Some of the best sources of lutein and zeaxanthin are those dark green leaves you get in mixed salads like spinach, kale, dandelion, chard, chicory, collards, watercress and parsley. Other vegetable sources include bell peppers (especially the orange and red ones), peas, pumpkin, corn, squash, broccoli and brussels sprouts.
Light cooking or steaming veggies can help break down their cell walls to release more of the phytonutrients like lutein and zeaxanthin. It’s also valuable to have some healthy fat in the same meal, like avocado or coconut oil, as this has been proven to aid xanthophyll absorption.
Eggs and egg yolks specifically can be a good way to increase your intake of lutein and zeaxanthin. The lutein and zeaxanthin in egg yolks is very bioavailable, even though there isn’t as much in it as some other foods.
Importantly, the chicken that laid the egg should have eaten a diet with lutein and zeaxanthin sources like plants and insects. With that in mind it would make sense that pastured free range eggs would be a much better option than caged eggs and therefore better for your eyes. Eggs are relatively cheap, with free range and organic eggs only a small amount more for a far better product. There is no good excuse to buy inhumane and unhealthy battery farmed eggs.
Other great sources of lutein and zeaxanthin are super foods like goji berries, which are particularly high in zeaxanthin; spirulina, which is very high in zeaxanthin but not lutein; and chlorella, which is higher in lutein. These last two algaes are best taken together anyway as they complement each other so well.
A good intake of vitamin C may increase absorption of both lutein and zeaxanthin. Conversely, Olestra, a fat substitute found in many rubbish snack foods, has been shown to decrease its absorption. Additionally, very high doses of supplemental beta-carotene may outcompete lutein and other carotenoids, leading to lower absorption.
Zeaxanthin and Lutein Supplements and Dosage
There is no recommended daily allowance established lutein or zeaxanthin (these things can take many decades for government departments to get around to). It’s estimated most relatively healthy people consume 1 – 3 mg of lutein at day and only 0.2 – 0.6 mg of zeaxanthin.
Suggested intake of lutein to reduce the risk of ARMD and cataracts starts at 6 mg per day. Most research has been done with at least 10 mg a day, ideally splitting your intake, e.g. 5 mg in the morning and then 5 mg in the evening with a meal.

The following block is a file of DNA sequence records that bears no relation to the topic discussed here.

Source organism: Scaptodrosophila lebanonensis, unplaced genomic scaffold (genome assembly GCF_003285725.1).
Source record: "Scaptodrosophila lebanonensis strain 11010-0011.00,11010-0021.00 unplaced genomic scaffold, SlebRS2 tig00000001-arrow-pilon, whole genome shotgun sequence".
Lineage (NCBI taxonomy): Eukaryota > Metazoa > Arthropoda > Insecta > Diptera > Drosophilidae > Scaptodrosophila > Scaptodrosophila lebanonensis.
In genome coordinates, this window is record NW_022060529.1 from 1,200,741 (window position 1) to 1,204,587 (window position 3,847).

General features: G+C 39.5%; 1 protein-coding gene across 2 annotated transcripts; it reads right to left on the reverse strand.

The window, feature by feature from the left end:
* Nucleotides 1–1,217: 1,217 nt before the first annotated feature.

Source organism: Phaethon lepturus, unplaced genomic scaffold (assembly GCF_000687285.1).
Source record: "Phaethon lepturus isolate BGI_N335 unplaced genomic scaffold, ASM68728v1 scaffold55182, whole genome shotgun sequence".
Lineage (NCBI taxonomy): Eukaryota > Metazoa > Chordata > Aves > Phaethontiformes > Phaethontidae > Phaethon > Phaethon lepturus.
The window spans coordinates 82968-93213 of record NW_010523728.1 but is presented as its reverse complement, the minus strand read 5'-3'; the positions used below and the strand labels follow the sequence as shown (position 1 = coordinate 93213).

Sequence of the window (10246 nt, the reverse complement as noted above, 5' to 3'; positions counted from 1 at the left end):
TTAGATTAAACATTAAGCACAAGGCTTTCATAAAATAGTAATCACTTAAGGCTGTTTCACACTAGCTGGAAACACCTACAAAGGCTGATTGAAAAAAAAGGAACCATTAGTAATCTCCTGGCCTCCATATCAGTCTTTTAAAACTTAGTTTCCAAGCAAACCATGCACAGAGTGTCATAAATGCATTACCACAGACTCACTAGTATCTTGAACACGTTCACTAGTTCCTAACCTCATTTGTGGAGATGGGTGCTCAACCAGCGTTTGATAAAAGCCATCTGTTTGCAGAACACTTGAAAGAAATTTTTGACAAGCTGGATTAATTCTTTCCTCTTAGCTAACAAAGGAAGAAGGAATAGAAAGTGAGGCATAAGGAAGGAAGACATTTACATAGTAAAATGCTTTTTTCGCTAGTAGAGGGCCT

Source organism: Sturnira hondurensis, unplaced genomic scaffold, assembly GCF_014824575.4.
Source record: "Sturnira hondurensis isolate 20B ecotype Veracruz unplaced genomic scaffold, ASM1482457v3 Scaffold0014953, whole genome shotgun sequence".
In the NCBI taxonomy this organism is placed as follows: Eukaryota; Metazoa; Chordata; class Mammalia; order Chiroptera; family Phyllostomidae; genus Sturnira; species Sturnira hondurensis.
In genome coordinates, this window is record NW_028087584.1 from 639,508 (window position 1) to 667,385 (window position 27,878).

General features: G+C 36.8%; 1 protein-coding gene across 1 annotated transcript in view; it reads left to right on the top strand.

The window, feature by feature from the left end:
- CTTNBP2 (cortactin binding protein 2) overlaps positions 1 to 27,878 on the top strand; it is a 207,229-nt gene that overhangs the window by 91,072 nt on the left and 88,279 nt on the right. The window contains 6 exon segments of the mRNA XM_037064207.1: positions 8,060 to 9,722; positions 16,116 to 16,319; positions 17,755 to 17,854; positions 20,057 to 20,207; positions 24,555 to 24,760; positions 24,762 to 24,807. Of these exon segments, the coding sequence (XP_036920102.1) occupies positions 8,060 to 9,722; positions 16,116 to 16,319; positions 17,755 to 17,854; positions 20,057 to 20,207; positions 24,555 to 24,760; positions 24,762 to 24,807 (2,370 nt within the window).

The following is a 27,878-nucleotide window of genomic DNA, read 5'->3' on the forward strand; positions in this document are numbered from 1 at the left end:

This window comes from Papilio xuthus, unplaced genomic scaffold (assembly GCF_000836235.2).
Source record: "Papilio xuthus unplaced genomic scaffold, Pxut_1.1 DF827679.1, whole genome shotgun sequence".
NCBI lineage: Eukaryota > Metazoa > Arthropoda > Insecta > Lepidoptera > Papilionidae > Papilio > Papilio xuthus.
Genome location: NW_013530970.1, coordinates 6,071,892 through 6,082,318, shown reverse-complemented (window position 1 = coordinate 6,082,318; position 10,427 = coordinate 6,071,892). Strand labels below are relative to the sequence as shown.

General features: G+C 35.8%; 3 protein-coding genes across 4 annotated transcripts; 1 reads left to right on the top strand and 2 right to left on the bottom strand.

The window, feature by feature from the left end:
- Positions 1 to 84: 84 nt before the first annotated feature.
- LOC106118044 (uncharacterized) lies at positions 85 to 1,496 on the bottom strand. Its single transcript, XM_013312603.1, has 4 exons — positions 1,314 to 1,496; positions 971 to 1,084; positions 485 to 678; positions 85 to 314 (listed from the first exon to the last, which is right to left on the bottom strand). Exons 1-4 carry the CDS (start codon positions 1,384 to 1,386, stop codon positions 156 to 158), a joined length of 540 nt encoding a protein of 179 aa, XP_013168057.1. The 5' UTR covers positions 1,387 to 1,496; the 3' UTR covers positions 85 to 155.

For those already with age-related macular degeneration, or at a higher risk of ARMD (elderly, particularly women; smokers; lighter colored eyes; and with a low intake of antioxidants), doses of 20 – 30 mg a day of lutein have been used. As with any high doses of supplements, it is best discussed this with a knowledgeable health care professional.
It can also be a sensible idea with any fat-soluble nutrients to take a couple of days off a week. For example, take it for three days, have a day off, repeat. And also, to take a whole week off all supplements occasionally, particularly fat-soluble ones.
Zeaxanthin More Important
Zeaxanthin seems more difficult to get in your diet than lutein as it is usually found in a much lower ratio in our foods, if at all. Supplements too often provide a much lower amount of zeaxanthin than lutein as it is much more expensive to source. Lutein is believed to convert to zeaxanthin in the macula, but some researchers believe that zeaxanthin supplementation may be even more beneficial than lutein.
Zeaxanthin is concentrated in the very center of the macula in our eyes which is responsible for central visual focus and detail. It may be that people who use computers or read for many hours a day could benefit from extra zeaxanthin, beyond the small amounts in the average diet.
Most research on zeaxanthin’s beneficial properties for the eyes has been with intakes of at least 3 mg a day, many with 6 mg and some with as high as 10 mg. It would be difficult to get this amount of zeaxanthin in your diet, perhaps with the exception of goji berries, which are particularly high in zeaxanthin.
If you think you could benefit from a natural xanthophyll supplement, look for one with a high zeaxanthin content. These are more worth paying for than a high lutein supplement, that may list zeaxanthin as an ingredient, but in reality it’s only a low dose byproduct of the way they sources of the lutein.
Another good option to increase your lutein and zeaxanthin intake are nutritious goji berries, spirulina and chlorella. These have numerous other health benefits and are a far better choice than most lab engineered multivitamins.
Healthier Eyes and Better Vision
No negative effects have been observed with high intakes of lutein and zeaxanthin from natural sources, and the conclusion of the Joint Expert Committee for Food Additives at the World Health Organization was that the use of lutein and zeaxanthin was safe, even at much higher dosages than mentioned here. That said, it would seem better to have a mixture of antioxidants for eye health like xanthophylls in your diet as they seem to work synergistically to provide all their health benefits.
A high zeaxanthin xanthophyll supplement could help protect and even improve your vision, especially if you spend a lot of time focusing on computer screens. Another simple step is to start eating more vegetables and fruits with yellow and orange pigments and more dark green leafy vegetables. Your eyes will thank you for it.